Not only isn’t this ethical journalism, it isn’t journalism at all. It is partisan warfare.
3. Rudy gets fired from his law firm. As part of his bizarre defense of President Trump regarding the venal gutter-attack of Stormy Daniels, Giuliani told Fox News that such payments were made all the time by lawyers for their clients, including his own prestigious firm, Greenberg Traurig. “That was money that was paid by his lawyer, the way I would do, out of his law firm funds…Michael would take care of things like this like I take care of this with my clients.”
Well, I’m pretty sure Rudy spoke the truth, but the fixer function of law firms comes under the heading of “dirty little secrets,” and Greenberg Traurig, understandably, was not happy to have itself compared to a bottom-feeder like Michael Cohen. Rudy had been on a leave of absence from the firm, but the law firm’s chairman announced yesterday, “After recognizing that this work is all-consuming and is lasting longer than initially anticipated, Rudy has determined it is best for him to resign.”
In other words, he was fired.
In an earlier statement about Rudy’s “hey, everybody does it!” remarks on Fox, the firm had said, “We can’t speak for Mr. Giuliani with respect to what was intended by his remarks. Speaking for ourselves, we would not condone payments of the nature alleged to have been made or otherwise without the knowledge and direction of a client.”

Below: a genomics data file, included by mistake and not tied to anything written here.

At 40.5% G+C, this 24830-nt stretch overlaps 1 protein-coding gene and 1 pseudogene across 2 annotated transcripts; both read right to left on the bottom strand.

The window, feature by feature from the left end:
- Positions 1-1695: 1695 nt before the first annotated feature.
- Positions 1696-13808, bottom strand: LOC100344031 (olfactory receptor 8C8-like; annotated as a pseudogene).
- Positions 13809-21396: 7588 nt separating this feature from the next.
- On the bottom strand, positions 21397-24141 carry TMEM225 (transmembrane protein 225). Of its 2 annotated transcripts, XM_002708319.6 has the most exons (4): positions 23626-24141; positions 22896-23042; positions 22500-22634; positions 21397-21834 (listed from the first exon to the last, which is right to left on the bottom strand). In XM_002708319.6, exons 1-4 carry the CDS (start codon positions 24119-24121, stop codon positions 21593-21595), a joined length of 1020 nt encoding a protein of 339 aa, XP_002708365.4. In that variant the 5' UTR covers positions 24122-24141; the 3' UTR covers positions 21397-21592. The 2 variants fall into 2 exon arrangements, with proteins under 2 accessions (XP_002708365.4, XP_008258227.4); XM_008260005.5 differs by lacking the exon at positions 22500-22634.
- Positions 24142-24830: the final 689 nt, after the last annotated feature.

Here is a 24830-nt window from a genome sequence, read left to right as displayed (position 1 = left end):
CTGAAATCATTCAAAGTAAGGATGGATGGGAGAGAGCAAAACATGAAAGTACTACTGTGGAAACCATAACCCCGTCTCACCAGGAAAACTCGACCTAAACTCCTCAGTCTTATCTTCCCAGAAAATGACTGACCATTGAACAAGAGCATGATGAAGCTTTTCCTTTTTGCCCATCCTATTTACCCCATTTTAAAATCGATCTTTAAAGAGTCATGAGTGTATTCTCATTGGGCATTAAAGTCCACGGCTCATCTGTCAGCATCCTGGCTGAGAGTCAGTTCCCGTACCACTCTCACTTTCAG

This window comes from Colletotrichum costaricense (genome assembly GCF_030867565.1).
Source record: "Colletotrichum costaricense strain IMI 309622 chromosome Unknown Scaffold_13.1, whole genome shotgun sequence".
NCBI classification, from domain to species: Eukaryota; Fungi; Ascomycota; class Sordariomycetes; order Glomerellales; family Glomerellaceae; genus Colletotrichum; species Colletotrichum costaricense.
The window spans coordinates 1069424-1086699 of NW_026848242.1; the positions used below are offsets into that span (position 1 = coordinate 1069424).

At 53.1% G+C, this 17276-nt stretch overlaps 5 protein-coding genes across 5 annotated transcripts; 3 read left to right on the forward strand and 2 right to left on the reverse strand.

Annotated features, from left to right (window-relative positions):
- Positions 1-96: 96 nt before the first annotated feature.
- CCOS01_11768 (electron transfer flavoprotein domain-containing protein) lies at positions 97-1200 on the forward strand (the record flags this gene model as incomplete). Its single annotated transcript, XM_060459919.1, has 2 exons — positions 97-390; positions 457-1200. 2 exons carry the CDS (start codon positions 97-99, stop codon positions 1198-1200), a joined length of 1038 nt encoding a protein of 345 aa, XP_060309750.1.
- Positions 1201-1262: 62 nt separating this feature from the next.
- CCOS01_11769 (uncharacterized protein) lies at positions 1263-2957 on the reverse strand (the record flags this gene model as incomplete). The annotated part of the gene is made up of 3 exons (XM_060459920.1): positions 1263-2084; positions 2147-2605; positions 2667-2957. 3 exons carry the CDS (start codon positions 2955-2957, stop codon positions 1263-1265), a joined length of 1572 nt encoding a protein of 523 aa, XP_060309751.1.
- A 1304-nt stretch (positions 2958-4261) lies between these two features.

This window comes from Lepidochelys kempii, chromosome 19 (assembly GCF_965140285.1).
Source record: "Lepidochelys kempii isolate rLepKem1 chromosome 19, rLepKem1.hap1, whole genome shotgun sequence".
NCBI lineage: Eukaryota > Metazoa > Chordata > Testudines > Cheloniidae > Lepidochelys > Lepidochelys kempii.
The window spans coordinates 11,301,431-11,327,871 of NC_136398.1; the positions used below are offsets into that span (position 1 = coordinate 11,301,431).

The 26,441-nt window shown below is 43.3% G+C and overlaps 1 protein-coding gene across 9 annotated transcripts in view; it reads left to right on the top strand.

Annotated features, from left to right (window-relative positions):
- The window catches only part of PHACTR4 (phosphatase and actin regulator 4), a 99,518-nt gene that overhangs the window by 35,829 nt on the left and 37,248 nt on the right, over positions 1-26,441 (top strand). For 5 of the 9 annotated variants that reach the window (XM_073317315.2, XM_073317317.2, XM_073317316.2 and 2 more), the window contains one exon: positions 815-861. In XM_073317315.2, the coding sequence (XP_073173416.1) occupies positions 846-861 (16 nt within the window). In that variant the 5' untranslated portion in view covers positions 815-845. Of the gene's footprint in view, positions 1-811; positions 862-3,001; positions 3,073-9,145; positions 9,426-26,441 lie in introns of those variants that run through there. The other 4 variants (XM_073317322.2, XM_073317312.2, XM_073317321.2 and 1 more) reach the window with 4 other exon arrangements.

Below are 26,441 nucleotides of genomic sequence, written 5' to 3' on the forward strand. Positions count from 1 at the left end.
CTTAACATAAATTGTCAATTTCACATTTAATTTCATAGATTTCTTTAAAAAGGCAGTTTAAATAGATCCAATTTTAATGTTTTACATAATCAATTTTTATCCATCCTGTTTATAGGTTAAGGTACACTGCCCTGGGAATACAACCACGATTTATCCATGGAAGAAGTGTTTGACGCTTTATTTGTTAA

4. We call this “the white cop’s dilemma”...I love the Human Resources blog Evil HR Lady, but a recent post about avoiding PR disasters involving African American customers was uncharacteristically myopic. Describing the recent racial controversies involving Starbucks and Nordstrom’s, she wrote,
“If the customer were white, would you be acting that way?” This is the simple conversation starter that can prevent racial problems in stores and restaurants.
Well, sometimes. The other question that must be asked, unfortunately, is “Even if I would act the same way with a white customer, will this conduct be characterized as racist simply because of the customer’s race and mine?”